In 2001, the U.S. Supreme Court dealt a severe below to Indian sovereignty when it decided Nevada v. Hicks, suggesting to states and counties that when their cops are investigating off-reservation crimes, they need not obtain tribal court warrants to conduct searches or arrests on tribal land. The reach of Hicks, however, has been greatly exaggerated, most notably by state cops and prosecutors.
As the editors of the Cohen Handbook on Federal Indian Law correctly observe, “Hicks [did] not disturb the general rule that state officers have no authority to investigate crime involving Indians occurring within Indian country.” Better yet, Hicks did not disturb the common law rule that states must generally honor tribally codified procedures before conducting law enforcement activities in Indian country.
Indeed, as I explain in this Part 2 of my two-part series, codified tribal law enforcement protocols provide a forceful way to defend against encroachment by Indians’ historic deadliest enemies—states—and to cause today’s state Cavalry to respect tribal sovereignty.
This summer, in State v. Clark (Washington, 2013), the Washington State Supreme Court affirmed that state law enforcement officers must follow codified tribal procedures governing the execution of state criminal process on tribal lands.
In Clark, the court affirmed a Colville Indian’s conviction for an off-reservation theft, even though state police did not obtain a tribal warrant before searching his home on reservation trust land. The court found the facts to be “quite similar to those of Hicks: state police searched tribal property for an off-reservation crime.” But in the court’s rationale lies a stark silver lining for Indian Country. That is the court’s explanation “that the State does not infringe tribal sovereignty by searching reservation lands unless it disregards tribal procedures governing the execution of state criminal process.”
In other words, if a tribal government has promulgated clear tribal procedures governing the execution of any state criminal process on the tribe’s lands (see 18 U.S.C. 1151), state and local cops must follow those procedures. This rationale applies to state searches, arrests or extraditions of Indians or non-Indians, as well as to situations “where Hicks is distinguishable, such as where the crime occurs on reservation land over which the State has jurisdiction.”
This moral is especially true for Treaty tribes, which, by virtue of reserved territorial rights, can require state authorities to obtain permission before entering their lands. Indeed, the Clark court went out of its way to point out that it did not “foreclose the possibility that the State would infringe tribal sovereignty by disregarding governing [Treaty-based] procedures.” Citing State v. ex rel. Merrill v. Turtle (9th Cir. 1969).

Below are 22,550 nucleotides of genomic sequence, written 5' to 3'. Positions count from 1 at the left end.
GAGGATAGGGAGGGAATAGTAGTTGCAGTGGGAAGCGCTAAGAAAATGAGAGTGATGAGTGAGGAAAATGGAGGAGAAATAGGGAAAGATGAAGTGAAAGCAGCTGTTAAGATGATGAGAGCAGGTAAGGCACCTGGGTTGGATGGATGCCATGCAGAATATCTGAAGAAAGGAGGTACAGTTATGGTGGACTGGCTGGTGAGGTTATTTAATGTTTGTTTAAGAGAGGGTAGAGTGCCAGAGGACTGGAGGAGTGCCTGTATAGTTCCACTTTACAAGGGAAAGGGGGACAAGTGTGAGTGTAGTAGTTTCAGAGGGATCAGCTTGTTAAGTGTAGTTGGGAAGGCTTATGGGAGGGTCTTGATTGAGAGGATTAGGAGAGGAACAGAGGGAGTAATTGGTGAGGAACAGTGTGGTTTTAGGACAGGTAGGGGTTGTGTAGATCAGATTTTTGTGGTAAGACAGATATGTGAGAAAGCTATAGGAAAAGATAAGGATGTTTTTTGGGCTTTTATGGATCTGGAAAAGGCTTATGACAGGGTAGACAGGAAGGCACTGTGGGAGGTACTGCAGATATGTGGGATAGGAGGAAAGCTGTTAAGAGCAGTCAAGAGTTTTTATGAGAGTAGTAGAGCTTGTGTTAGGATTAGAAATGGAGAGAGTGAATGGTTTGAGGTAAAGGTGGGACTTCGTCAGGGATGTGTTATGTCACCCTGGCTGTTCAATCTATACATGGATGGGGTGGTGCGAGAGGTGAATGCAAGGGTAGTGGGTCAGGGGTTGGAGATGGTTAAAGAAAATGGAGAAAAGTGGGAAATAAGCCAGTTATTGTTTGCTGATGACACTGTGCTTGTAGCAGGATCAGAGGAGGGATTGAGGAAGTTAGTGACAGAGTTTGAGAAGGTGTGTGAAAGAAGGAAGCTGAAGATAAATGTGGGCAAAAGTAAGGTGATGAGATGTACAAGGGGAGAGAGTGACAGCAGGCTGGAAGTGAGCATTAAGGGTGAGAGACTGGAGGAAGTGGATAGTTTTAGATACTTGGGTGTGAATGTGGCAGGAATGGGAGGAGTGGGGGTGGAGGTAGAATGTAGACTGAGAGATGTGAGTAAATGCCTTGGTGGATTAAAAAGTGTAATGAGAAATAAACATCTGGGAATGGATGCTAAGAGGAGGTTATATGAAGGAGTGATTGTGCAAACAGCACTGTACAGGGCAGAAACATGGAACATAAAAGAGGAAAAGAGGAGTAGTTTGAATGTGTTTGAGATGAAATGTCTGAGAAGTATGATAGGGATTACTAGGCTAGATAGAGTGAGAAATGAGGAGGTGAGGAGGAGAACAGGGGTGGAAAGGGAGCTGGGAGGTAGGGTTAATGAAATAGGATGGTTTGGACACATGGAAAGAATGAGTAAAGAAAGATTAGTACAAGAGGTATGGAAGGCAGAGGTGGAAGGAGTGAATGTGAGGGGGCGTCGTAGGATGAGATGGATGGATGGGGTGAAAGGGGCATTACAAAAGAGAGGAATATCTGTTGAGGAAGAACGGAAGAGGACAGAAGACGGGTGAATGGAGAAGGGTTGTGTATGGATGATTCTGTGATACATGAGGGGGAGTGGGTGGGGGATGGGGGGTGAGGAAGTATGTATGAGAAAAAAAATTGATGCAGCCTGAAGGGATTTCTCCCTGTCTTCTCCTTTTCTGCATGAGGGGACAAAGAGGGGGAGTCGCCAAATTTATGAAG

Ultimately, the Clark decision teaches all tribal governments should promulgate codes with procedures for investigations, searches, arrests or extraditions by state or local police who might have criminal jurisdiction on tribal lands. The procedures should dictate how tribal police or other authorities must be involved in those activities, and how to obtain warrants from tribal court judges.
Among any tribal law enforcement procedures, state police can be required to communicate and coordinate with tribal authorities before carrying any such law enforcement activities on tribal lands. As the South Dakota Supreme Court explained: “the state [cannot] extend its jurisdiction into the boundaries of the Tribe’s Reservation without consent of the Tribe or a tribal-state compact.” State v. Cummings (S.D. 2004). In other words, a state must consult with a tribe in order to obtain its consent—on whatever terms the tribe sees fit—prior to entry upon tribal lands.
In the best-case scenario, a tribe’s law enforcement procedures could take the form of an inter-local agreement or memorandum of understanding with its neighboring counties or municipalities, as Cummings suggests in reference to “a tribal-state compact.” See also Oklahoma Tax Comm’n v. Citizen Band of Potawatomi (1991). If a local government is unwilling to enter into such an inter-governmental arrangement, the tribe’s passage of its own codified procedures might eventually motivate its neighbors to ultimately work out a bilateral agreement that governs the interaction between tribal and non-tribal law enforcement actors on tribal lands.
In all, tribally codified procedures and consultation requirements that govern state or local law enforcement activity on Indian lands, are strong means to countervail Nevada v. Hicks, and protect tribal homelands from incursion by our deadliest enemies.
Gabriel S. Galanda is a Round Valley Indian Tribal member and a partner with the Seattle office of Galanda Broadman, PLLC. Gabe defends tribal governments, businesses and members from attack by federal, state and local government.